The kids are asleep, the wife just slipped in too and I'll join them as soon as this post and compline are done.
A few observations on both leaving and going are in order. First, we really needed people. We needed help if we were to pack up and leave in roughly a 20 hour period. We did it, but let us be very clear that without the help we received it would not have been possible (or at least it would have been exeedingly more horrible). When I met with my [now former] pastor about the prospects of living on the land, hopefully with other Catholics nearby he made a very wise remark. First, let me say that this man was a direct disciple of John Senior, so his views on my move were very important to me. I remember that he said, "You know, 98% of attempted communities fail, because they don't really need each other." He was speaking of a more "intentional" community approach, which I am intentionally avoiding, but I took it to heart. The people that came to help were real community - from work, school and church. I could not have done it without them, my plans would have been foiled. Yet, with them by my side, I was able to leave theirs. It was a testamtent to community that I had, and I must be honest that it makes the move even harder. But I'm still in. Thank you to every packer, benefactor, loader and cleaner on the crew - especially my father who drove the truck behind my vehicle.
The second observation was the number of people that I saw looking at my packed truck longingly. They wanted on this train to adventureland. Many people really do want out of the system that holds them so tight, but loosening the grip is difficult. I don't want to drag my family through hell or anything, but even if we fail, it'll be worth it for what we and they can learn from it. As my old boss use to say, quoting one of the many bizleadershipgainhabits books that he oft quoted, "Failure is compost." How fitting on this adventure is that - compost! I hope this blog, and another very exciting project soon to be announced, will spark and equip many more to follow. Learn from my folly dear fellows.
The third observation was the peace of the move. I'd like to remind you that we just drove from Saturday night to Wednesday morning with three kids that are three and under. The drive alone is hard, and I know that from experience. But from the well-chosen hotels to the stops with friends to the delightfully grungy truck-stops (I love truck stops), it was a good trip. Really good. The kids had a few moments of whining and crying, which I can't really blame 'em for, and my wife's legs are numb from living in a square foot for days, but I can honestly say that it bordered on fun. I am "checking out" of many things, and I have long rejected many others, but I am not above hotel pools, portable dvd players and even some cheap food when you're driving across a continent. Rock on Baby Einstein, even if you're name doesn't make any sense (if my baby was an "Einstein" why would I need their "development" movies? - you should be watching movies of my baby being amazing if he were already an Einstein at 4 months. They seem to assume that my baby is not an Einstein and I am incapable of teaching them so I need hours of screen time with their miracle product. Shenanigans). Back to the peace. I of course without a shadow of a cucumber think that God is blessing our move. The only drawback to all of our recent plans was that it has been a bit rushed. Yet, we have spent hours in prayer and spiritual direction, and my spiritual director was not fond of the idea, but he did eventually give a reluctant blessing because the situation did look like a door providentially opened. His blessing stuck and the trip was blessed.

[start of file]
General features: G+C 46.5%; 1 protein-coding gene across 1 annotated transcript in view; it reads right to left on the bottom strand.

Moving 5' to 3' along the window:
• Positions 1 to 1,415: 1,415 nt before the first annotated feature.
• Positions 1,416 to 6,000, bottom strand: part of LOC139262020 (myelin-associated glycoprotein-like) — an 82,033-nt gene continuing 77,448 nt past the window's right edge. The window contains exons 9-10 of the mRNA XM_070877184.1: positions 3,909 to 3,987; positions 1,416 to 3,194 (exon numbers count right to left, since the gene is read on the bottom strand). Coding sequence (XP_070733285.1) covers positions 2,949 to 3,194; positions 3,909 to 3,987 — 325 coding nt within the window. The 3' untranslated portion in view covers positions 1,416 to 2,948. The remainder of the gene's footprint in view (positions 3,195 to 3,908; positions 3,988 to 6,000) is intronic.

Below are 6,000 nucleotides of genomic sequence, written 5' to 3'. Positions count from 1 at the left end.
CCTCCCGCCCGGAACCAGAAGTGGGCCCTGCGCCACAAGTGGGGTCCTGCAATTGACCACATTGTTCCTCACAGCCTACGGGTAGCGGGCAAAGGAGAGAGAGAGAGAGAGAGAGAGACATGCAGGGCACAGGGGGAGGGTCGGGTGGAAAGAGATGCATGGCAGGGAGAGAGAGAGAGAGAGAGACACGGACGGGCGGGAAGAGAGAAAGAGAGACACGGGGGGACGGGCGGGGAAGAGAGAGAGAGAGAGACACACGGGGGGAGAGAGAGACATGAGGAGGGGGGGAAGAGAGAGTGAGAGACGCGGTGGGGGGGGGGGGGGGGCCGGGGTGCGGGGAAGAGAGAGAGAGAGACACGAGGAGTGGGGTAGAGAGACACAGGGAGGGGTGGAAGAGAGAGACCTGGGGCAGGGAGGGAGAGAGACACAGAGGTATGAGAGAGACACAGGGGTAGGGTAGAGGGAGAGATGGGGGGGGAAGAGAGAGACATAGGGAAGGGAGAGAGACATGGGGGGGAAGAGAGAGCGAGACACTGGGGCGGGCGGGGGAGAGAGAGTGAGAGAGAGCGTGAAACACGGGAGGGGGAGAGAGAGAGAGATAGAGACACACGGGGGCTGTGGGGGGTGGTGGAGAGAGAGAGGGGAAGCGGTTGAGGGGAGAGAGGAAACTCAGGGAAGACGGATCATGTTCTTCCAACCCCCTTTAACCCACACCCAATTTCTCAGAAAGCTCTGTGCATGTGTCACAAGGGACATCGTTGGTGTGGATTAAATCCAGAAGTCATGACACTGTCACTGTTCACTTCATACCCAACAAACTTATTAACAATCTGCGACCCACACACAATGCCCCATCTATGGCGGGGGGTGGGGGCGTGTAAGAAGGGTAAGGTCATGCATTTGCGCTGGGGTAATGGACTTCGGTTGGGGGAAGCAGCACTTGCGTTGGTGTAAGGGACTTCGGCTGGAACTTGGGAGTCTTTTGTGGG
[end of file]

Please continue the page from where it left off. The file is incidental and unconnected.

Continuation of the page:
So, if you're looking at moving to the land, here's some thoughts so far from our experience:
- Pray, think and talk, but do something.
- DVDs. Get some.
- Drive with your family and have someone else drive the truck.
- You are not alone. That's the great American myth ("self-made man"). You need help to make this decision, figure out where to go and how to get there, and you need help making it happen. The filling of this need will help you see real community, and will be a huge step in a back-to-the-ground-and-community kind of thing - farming communities like the Amish have always had stronger community because they really really need that ogre of a man Jebatoadia to help raise their barn. Need people, its a good thing.
Pics will come as soon as we can find the wires and stuff somewhere in one of these unmarked boxes filled to the brim by someone that's not here with us on the other side.